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From Site Selection magazine, November 2012

Competition Is Fun

North Carolina’s governor explains her state’s consistently strong performance — and first-place finish this year — in Site Selection’s annual ranking of state business climates.

Gov. Bev Perdue speaks October 5th at an event where Deere-Hitachi announced a $97-million, 340-job expansion in Kernersville.

orth Carolina's combination of work-force availability and skill sets of interest to employers, proactive business-development agencies, logistics assets and higher education infrastructure helped it reclaim Site Selection's Top Business Climate spot from rival Texas — which wrestled the title from the Tar Heel State in 2011. Texas drops slightly to third place, behind Ohio's second-place finish — up from ninth place last year. Ohio also won the Governor's Cup this year, with the most new projects announced of any state in 2011, according to Site Selection analysis. Georgia and Virginia round out the top five. This year's ranking confirms the South's status as the region to beat, with nine of the top 10 states based there.

The publication's ranking is based 50 percent on a survey of corporate site selectors — who named Texas their No. 1 choice, followed by North Carolina — and 50 percent on five criteria, three that require states to demonstrate a strong record of attracting capital investment: the state's placement in Site Selection's most recent Governor's Cup ranking of qualified projects the previous calendar year; its Competitiveness Ranking, published the previous May; and its projects logged into the magazine's New Plant Database year to date. (Qualified projects meet one or more of these criteria: a minimum investment of US$1 million, 50 or more new jobs or new space of 20,000 sq. ft. or more.) The other two criteria are the Tax Foundation and KPMG's Location Matters analysis of state tax burdens on mature firms and on new firms. North Carolina performed strongly in all categories, garnering enough points to claim the top spot for the 10th time in 12 years.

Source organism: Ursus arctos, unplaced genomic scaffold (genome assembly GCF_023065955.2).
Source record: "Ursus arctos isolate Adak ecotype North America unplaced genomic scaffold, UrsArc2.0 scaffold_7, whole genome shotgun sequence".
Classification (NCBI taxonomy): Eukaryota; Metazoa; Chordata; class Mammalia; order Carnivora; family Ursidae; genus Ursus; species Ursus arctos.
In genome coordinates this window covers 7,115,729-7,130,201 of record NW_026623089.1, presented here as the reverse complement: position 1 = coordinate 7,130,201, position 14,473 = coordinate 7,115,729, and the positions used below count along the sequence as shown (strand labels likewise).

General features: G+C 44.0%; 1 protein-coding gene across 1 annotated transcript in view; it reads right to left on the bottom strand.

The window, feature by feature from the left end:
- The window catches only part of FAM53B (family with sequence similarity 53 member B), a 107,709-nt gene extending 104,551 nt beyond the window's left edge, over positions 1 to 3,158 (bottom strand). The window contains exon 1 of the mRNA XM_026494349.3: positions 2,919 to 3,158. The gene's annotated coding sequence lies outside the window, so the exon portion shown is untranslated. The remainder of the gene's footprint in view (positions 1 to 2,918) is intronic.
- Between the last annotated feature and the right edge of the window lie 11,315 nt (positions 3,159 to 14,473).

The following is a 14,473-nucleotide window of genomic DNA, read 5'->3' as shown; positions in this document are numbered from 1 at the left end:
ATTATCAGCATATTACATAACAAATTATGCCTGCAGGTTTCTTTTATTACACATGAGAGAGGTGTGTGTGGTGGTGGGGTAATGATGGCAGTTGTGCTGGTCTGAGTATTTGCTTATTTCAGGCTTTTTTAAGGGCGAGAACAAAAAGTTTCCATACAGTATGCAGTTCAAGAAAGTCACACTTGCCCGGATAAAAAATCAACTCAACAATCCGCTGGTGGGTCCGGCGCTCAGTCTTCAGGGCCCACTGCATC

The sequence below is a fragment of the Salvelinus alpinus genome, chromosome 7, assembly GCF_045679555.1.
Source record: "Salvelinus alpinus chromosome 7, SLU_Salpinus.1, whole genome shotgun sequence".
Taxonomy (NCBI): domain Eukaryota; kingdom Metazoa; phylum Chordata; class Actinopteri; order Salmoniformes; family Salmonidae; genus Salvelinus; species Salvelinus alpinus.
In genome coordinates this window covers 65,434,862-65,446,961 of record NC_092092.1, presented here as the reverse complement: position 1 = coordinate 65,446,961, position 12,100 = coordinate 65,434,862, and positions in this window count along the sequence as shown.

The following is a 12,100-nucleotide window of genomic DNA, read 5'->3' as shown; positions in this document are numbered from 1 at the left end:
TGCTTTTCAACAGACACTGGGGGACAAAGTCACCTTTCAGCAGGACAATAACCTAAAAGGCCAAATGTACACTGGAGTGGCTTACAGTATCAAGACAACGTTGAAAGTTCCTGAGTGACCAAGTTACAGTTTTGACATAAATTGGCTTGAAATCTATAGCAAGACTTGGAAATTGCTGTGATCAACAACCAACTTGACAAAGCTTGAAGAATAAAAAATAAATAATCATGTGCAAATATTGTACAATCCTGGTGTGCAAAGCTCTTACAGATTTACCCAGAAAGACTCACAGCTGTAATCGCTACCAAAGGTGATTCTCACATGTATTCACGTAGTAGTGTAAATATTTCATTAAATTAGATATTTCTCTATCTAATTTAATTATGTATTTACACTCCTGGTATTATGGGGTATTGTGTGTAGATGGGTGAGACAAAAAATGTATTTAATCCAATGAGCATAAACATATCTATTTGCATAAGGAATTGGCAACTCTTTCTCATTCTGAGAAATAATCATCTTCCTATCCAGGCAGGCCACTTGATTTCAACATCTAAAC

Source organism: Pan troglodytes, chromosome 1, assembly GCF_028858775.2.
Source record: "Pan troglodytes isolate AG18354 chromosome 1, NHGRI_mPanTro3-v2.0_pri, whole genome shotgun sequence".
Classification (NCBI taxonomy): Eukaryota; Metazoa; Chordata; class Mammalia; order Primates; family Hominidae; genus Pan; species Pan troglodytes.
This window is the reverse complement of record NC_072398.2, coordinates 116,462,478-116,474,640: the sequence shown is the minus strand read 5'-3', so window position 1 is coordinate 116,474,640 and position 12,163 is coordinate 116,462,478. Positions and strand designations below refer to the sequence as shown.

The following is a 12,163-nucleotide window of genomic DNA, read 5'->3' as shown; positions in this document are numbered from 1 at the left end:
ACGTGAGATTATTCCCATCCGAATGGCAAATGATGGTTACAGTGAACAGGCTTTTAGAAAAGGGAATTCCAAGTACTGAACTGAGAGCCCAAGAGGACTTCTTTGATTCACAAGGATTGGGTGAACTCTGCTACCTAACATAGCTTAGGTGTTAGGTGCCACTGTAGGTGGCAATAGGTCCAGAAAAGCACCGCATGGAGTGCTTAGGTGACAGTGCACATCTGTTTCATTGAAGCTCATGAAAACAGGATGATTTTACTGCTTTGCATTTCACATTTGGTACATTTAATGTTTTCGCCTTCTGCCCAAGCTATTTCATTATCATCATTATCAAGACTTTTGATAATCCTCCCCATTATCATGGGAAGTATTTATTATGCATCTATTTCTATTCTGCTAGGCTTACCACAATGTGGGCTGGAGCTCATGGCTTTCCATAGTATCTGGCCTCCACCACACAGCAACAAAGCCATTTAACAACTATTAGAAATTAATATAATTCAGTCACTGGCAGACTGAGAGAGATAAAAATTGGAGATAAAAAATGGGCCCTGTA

2012 Top Biz Climate Rank Chart"I really believe this is about the quality of our work force," says Gov. Bev Perdue. "We have a work force that is second to none and a community college system in 59 communities that can train specifically to industry and retrain as often as the employers' technology demands it. That has been the constant in all of the industry hunts I have been on. Early on, businesses talk about the quality of the work force and the training they find at the community colleges."

Quality of life also enhances the business climate, says the governor, giving businesses a wide variety of amenities to enjoy and a wide range of locations in which to enjoy them. "We have a good brand and a robust incentive package —not as strong as in some other states, but when you package together the local communities and the state and our ability to train workers, it adds up."